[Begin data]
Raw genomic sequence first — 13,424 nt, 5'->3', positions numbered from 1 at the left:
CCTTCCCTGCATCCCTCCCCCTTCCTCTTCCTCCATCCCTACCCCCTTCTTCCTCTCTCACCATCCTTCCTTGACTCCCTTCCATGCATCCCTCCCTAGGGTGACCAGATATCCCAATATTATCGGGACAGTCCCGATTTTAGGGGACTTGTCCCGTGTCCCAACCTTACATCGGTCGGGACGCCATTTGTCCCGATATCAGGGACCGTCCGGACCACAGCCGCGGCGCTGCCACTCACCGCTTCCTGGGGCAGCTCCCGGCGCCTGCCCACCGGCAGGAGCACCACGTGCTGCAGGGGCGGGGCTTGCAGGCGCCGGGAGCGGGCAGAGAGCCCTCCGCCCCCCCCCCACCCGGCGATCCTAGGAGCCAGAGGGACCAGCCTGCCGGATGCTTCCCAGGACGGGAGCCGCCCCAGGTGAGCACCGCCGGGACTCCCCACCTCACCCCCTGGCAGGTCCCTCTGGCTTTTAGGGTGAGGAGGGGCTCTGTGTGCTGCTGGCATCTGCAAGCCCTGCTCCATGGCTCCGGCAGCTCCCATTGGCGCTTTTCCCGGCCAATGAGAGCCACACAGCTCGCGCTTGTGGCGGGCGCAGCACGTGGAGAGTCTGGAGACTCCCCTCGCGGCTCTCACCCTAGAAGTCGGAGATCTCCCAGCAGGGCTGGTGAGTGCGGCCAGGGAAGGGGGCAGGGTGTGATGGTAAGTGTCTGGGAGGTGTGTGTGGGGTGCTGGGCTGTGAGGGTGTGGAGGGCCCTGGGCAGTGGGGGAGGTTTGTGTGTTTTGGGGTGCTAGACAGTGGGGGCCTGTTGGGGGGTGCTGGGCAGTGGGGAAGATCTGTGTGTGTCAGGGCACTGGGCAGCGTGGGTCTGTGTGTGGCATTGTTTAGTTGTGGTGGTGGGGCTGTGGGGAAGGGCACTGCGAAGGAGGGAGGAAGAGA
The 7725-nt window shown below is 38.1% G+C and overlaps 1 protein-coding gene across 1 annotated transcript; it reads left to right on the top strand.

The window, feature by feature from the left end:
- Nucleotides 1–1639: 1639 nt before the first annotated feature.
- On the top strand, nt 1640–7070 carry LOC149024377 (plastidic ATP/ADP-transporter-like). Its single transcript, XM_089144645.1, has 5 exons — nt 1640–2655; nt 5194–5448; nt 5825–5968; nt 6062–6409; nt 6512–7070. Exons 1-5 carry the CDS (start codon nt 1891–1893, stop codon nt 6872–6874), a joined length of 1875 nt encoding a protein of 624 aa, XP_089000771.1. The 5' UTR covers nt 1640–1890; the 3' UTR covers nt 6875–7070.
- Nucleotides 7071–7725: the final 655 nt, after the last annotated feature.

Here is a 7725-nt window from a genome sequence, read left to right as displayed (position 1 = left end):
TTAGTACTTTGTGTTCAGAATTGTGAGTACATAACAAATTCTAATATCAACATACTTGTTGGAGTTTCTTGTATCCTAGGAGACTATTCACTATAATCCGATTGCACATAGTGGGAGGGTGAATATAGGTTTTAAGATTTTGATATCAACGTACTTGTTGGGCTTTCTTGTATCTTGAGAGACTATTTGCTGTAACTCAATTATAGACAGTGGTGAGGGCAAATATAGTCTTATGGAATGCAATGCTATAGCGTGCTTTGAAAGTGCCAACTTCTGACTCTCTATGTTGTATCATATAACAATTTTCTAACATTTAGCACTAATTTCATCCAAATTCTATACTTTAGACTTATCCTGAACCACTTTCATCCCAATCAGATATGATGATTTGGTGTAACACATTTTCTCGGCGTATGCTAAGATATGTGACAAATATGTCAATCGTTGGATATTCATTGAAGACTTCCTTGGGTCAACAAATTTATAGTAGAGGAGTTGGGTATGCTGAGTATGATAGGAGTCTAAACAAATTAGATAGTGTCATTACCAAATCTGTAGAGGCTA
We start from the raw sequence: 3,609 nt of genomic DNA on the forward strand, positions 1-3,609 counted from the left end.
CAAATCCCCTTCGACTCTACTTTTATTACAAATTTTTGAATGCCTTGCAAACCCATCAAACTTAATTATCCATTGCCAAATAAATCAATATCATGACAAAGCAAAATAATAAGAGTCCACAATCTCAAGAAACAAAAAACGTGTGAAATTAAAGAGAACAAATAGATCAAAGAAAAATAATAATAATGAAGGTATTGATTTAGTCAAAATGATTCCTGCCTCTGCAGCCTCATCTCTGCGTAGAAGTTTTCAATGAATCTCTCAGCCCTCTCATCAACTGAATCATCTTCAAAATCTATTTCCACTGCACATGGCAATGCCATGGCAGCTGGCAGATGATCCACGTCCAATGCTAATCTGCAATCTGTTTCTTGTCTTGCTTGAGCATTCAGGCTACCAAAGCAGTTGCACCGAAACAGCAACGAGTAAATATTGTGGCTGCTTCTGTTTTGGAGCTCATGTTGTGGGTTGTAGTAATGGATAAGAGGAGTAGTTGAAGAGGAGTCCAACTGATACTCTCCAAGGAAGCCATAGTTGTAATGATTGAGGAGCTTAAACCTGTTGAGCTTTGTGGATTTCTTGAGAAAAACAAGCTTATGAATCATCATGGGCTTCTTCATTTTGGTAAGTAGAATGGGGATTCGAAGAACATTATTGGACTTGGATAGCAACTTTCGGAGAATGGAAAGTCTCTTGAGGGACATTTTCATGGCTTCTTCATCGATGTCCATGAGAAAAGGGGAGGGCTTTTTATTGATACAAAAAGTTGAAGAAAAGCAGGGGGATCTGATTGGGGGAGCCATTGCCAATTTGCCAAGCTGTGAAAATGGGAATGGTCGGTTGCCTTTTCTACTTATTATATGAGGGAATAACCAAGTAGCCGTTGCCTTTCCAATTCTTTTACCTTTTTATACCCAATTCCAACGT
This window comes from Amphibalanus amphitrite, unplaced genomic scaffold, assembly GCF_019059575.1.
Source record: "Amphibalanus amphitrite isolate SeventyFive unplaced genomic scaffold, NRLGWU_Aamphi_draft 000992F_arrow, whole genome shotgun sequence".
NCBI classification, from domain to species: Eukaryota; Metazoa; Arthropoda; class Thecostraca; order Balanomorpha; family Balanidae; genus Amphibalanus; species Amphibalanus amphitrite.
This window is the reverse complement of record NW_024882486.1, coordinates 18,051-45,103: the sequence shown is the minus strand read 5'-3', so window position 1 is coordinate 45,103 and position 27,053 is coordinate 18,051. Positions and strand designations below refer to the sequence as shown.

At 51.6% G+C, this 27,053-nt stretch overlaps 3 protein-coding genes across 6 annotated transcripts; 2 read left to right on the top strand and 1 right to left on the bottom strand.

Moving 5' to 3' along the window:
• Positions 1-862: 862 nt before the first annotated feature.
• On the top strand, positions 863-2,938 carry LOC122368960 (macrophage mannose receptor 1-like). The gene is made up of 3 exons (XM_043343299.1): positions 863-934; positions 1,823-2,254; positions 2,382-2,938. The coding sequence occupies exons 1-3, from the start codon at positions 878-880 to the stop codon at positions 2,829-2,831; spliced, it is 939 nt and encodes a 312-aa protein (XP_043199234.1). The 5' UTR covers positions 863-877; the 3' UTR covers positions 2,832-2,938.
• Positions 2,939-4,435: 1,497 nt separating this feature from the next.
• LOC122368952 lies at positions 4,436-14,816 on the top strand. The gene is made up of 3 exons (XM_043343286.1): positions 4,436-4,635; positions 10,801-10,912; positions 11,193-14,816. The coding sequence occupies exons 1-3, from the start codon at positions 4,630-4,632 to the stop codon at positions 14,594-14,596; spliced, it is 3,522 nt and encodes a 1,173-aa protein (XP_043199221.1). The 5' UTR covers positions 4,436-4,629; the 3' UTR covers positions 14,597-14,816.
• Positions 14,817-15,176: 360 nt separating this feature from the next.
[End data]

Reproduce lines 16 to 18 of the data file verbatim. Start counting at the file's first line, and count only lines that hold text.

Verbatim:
At 51.6% G+C, this 27,053-nt stretch overlaps 3 protein-coding genes across 6 annotated transcripts; 2 read left to right on the top strand and 1 right to left on the bottom strand.

Moving 5' to 3' along the window:
• Positions 1-862: 862 nt before the first annotated feature.